Cons: you need a huge amount of RAM since you have to have the complete disk (even free space!) in RAM. The time to provision the RAM disk can be somewhat long and it will use a lot of Network bandwidth. Typical embedded disk sizes are above 1GB in the Windows world (except the CE family). Restricted to embedded OSes with small footprint. Updating the source disk can by painful.

    Pro: It is resilient to network failure AFTER the system has provisioned the ram-disk. IN-Ram access is very fast. It is usually possible to share a unique "disk source" for several clients at the same time. No modifications can be done by a common user to the system configuration: when rebooted, the configuration is restored to its state as defined by the source disk.


    OS/Disk streaming ("iSCSI-alike"):

    Basically you begin by PXE-booting or network booting, getting and launching a small "remote virtual disk client" that connects to a remote virtual disk which is hosted on a server. This remote virtual disk client can act to provide BIOS-level access to the remote virtual disk, and is used to load and launch the boot sector (MBR) on the remote disk. When run, the boot sector invokes whatever bootlader stands on teh remote disk (bootmgr for instance). When the OS loads and does not (cannot) use BIOS-level disk access, a remote virtual disk driver takes over and provide disk access to the OS.

    Cons: it is not resilient to network failure: The network/server have to be available for this to work. It requires a LAN-type network connection

    Pro: The size of the remote disk does not have any impact on teh performances of the client: Since the remote virtual disk is a disk to the OS, the OS reads sectors on it on demand and does not need to load the complete disk sectors in RAM (hopefully, because typical disk sizes are above 15GB). A client usually reads between 60MB and 200MB to bott a complete Windows (XP, 7...) OS. The remote virtual disk can usually be shared by several client at the same time: the system is made to adapt "unique IDs" such as computer name, domain credentials etc; Then there is only one "disk" to manage for as many clients as desired (deployment is not even needed).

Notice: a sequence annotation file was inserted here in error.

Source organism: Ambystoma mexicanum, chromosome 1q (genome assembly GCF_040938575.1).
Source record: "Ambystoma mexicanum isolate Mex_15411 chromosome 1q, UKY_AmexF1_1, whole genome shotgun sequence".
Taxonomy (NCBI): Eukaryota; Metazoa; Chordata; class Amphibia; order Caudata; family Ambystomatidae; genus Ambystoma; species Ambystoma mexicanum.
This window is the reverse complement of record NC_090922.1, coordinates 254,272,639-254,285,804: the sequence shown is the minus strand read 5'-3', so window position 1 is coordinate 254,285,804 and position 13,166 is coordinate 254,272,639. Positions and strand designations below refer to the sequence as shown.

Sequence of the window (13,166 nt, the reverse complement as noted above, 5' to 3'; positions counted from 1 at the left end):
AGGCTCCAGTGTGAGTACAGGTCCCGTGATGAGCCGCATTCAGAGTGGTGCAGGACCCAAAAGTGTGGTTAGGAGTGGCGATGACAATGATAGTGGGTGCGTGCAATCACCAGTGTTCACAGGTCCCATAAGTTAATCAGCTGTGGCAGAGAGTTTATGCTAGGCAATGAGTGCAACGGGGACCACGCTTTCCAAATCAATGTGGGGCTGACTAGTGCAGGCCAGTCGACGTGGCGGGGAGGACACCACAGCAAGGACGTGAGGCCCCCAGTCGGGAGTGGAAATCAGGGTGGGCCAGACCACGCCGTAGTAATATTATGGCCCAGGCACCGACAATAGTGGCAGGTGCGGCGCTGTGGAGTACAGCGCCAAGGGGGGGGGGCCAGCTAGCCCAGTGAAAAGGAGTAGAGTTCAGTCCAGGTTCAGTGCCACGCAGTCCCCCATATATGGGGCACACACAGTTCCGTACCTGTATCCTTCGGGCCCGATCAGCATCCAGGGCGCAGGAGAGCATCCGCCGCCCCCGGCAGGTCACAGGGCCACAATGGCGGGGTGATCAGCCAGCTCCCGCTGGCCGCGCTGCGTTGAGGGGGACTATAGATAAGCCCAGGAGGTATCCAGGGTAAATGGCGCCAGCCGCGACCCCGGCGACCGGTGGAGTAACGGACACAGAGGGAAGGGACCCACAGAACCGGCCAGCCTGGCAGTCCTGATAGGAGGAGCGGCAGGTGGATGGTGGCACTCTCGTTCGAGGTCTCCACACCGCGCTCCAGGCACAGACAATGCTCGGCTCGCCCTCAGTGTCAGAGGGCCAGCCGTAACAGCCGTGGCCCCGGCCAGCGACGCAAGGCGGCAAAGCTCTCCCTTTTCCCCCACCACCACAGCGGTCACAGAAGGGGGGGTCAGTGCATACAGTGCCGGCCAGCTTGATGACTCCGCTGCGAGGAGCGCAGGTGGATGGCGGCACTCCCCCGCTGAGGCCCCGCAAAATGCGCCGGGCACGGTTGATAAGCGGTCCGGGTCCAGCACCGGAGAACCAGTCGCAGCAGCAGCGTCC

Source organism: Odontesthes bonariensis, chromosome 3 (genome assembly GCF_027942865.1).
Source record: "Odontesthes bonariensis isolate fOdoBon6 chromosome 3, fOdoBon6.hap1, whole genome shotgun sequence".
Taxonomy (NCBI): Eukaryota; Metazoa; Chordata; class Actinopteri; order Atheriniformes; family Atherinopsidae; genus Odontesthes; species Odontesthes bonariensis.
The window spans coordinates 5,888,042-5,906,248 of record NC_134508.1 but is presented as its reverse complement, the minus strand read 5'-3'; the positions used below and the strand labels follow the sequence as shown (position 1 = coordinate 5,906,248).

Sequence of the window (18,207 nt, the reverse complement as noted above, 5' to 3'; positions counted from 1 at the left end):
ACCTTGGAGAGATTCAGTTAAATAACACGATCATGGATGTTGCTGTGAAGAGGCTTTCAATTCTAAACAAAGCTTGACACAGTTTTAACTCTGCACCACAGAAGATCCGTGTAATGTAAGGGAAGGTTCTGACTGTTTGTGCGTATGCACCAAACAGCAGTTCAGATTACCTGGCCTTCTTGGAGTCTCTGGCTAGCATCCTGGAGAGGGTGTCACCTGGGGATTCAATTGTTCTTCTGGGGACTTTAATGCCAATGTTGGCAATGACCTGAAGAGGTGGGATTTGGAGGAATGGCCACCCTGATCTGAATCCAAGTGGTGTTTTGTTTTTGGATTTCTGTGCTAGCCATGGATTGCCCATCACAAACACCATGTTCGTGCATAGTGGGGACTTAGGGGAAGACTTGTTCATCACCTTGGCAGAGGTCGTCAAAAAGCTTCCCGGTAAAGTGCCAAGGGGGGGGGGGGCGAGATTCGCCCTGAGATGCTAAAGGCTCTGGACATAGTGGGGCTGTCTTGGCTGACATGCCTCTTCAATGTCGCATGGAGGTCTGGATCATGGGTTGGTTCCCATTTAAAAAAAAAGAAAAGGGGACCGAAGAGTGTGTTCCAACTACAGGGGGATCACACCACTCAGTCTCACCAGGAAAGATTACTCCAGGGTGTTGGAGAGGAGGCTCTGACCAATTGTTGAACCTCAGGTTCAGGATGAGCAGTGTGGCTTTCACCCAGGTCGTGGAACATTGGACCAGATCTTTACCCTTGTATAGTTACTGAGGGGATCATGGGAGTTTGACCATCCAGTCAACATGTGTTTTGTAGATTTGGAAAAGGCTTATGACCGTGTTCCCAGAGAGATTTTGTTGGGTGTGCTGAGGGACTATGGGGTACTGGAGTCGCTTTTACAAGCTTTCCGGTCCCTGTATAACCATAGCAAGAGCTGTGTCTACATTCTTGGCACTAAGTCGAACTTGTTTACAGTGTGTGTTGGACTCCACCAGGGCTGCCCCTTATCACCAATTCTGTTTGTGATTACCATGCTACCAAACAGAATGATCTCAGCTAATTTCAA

Updating the reference remote disk is made very easily: Set the disk to be shared as "writable" by a single client, boot a client off it, make the modifications, shutdown the client, share the updated disk.

    The system also has a way to prevent  users/clients from writing directly in the remote disk, thus actually acting as a write-filter.

    Check articles on "OS Streaming" for more details, and this article:


    Wednesday, July 07, 2010 12:15 PM
  • XPe/WES2009 support booting into RAM or network boot.  I believe image size was a reason why network boot feature was not supported in WES7.

    Network install is supported, but this is to install on to media. You would have to find a work around to make this idea work.


   /, Book Author - XP Embedded Advanced, XPe Supplemental Toolkit, WEPOS / POS for .NET Step-by-Step
    Wednesday, July 07, 2010 3:21 PM